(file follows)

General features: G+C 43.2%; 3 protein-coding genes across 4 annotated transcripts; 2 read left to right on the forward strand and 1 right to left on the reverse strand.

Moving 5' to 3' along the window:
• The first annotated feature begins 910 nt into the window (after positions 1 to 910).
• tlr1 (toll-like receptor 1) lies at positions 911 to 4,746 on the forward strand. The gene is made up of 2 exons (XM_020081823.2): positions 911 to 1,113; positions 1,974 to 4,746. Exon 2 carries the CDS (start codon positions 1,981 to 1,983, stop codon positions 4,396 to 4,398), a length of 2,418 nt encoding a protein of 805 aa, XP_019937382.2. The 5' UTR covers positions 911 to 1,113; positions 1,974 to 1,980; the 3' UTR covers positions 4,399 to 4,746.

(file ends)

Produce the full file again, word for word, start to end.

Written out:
General features: G+C 43.2%; 3 protein-coding genes across 4 annotated transcripts; 2 read left to right on the forward strand and 1 right to left on the reverse strand.

Moving 5' to 3' along the window:
• The first annotated feature begins 910 nt into the window (after positions 1 to 910).
• tlr1 (toll-like receptor 1) lies at positions 911 to 4,746 on the forward strand. The gene is made up of 2 exons (XM_020081823.2): positions 911 to 1,113; positions 1,974 to 4,746. Exon 2 carries the CDS (start codon positions 1,981 to 1,983, stop codon positions 4,396 to 4,398), a length of 2,418 nt encoding a protein of 805 aa, XP_019937382.2. The 5' UTR covers positions 911 to 1,113; positions 1,974 to 1,980; the 3' UTR covers positions 4,399 to 4,746.